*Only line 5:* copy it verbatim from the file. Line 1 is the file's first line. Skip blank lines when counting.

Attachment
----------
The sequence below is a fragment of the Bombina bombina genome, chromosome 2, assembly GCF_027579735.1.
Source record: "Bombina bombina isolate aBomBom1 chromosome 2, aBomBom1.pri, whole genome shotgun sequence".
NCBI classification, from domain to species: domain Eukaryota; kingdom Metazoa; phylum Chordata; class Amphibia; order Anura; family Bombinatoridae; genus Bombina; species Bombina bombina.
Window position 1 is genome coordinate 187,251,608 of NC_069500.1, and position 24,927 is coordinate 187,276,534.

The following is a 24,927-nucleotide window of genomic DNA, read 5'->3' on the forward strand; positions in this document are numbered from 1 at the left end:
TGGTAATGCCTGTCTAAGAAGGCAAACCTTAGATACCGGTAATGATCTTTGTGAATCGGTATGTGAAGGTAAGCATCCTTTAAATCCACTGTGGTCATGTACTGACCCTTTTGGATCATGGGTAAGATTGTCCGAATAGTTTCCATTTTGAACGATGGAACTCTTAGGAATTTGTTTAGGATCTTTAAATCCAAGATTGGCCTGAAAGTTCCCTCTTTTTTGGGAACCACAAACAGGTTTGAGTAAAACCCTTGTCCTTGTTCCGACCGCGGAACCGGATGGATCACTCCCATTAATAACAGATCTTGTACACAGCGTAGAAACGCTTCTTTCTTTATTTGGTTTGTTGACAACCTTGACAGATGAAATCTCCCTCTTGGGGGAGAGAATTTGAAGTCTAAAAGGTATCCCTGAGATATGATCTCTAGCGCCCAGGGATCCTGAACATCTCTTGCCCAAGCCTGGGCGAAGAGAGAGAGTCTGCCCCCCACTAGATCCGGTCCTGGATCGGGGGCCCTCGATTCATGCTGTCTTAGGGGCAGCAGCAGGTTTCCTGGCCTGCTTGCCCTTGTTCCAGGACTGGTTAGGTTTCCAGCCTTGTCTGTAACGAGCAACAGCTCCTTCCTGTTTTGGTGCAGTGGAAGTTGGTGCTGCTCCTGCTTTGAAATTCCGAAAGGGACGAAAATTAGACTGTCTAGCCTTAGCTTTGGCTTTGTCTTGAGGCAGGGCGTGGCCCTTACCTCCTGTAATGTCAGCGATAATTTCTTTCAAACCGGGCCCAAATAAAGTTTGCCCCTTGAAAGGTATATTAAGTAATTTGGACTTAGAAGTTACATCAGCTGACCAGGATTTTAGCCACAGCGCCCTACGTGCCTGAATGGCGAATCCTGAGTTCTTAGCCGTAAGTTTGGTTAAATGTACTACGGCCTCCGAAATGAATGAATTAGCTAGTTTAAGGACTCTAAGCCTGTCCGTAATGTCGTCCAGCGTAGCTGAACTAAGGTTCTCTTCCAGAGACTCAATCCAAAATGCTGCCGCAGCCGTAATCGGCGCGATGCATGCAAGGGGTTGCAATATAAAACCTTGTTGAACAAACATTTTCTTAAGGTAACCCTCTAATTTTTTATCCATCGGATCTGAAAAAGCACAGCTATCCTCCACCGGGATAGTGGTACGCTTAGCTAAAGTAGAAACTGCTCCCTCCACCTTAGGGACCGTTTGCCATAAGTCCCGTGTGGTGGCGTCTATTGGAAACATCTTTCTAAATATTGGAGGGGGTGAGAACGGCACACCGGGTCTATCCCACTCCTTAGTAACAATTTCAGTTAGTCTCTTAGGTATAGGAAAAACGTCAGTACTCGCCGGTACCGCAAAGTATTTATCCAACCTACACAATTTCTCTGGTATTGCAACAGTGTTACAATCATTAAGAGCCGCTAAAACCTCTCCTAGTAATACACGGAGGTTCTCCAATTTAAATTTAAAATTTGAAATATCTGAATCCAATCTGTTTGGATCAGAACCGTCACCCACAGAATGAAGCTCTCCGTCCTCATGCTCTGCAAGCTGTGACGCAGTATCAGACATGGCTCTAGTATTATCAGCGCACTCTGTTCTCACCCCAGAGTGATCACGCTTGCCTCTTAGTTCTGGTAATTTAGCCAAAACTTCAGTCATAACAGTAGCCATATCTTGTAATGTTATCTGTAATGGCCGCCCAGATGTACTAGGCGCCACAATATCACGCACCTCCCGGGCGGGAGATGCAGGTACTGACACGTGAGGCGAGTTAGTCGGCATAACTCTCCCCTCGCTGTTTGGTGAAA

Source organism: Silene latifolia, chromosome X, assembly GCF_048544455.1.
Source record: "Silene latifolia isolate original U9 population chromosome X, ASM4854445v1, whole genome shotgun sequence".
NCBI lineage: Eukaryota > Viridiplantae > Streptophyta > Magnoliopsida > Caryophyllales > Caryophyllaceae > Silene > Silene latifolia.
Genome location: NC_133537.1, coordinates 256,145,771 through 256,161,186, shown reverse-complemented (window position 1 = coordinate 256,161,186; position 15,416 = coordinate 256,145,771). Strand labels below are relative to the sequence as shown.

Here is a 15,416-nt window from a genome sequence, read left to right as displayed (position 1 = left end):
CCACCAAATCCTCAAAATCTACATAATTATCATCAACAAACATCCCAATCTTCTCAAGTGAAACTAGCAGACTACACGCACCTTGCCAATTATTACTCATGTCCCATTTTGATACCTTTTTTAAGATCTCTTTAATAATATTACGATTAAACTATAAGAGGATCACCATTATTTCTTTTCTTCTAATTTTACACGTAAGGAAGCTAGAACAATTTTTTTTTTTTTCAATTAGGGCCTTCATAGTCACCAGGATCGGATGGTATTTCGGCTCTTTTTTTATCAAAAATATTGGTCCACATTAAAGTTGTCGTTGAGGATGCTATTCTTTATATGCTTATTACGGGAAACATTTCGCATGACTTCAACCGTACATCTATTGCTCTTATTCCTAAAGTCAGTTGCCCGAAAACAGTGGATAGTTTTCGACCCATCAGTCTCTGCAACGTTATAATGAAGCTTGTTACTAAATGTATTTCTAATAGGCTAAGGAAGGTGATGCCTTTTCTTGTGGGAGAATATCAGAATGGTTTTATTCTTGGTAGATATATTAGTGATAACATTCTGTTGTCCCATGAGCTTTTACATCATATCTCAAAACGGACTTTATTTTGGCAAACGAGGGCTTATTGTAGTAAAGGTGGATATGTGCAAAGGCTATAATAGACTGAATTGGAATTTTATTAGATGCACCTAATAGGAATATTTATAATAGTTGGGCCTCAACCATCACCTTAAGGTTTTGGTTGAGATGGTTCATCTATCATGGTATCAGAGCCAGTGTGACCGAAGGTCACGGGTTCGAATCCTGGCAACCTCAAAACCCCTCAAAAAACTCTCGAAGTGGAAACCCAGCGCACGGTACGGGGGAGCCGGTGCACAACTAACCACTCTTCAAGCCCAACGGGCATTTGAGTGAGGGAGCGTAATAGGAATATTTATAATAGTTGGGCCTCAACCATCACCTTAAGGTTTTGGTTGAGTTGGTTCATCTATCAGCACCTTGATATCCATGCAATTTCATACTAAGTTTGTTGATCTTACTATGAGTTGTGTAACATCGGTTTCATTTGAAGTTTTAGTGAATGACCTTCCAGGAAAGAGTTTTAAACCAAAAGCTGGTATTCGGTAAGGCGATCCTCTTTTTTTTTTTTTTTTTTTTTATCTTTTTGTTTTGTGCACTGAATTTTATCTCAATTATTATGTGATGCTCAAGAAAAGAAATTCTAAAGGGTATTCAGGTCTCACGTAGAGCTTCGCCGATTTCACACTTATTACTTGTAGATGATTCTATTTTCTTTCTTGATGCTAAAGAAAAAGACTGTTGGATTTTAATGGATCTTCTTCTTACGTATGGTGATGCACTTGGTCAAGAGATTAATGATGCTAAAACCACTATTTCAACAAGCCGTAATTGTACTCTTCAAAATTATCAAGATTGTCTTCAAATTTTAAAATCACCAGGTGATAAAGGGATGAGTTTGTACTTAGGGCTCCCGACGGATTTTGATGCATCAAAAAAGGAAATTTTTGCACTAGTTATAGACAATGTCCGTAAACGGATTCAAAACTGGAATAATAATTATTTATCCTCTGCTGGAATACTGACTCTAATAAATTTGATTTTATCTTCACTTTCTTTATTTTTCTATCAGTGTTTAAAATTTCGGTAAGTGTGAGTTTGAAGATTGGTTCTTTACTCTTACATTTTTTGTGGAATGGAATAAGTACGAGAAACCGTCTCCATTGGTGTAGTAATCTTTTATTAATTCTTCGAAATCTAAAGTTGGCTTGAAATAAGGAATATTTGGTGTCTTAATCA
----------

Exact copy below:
The following is a 24,927-nucleotide window of genomic DNA, read 5'->3' on the forward strand; positions in this document are numbered from 1 at the left end: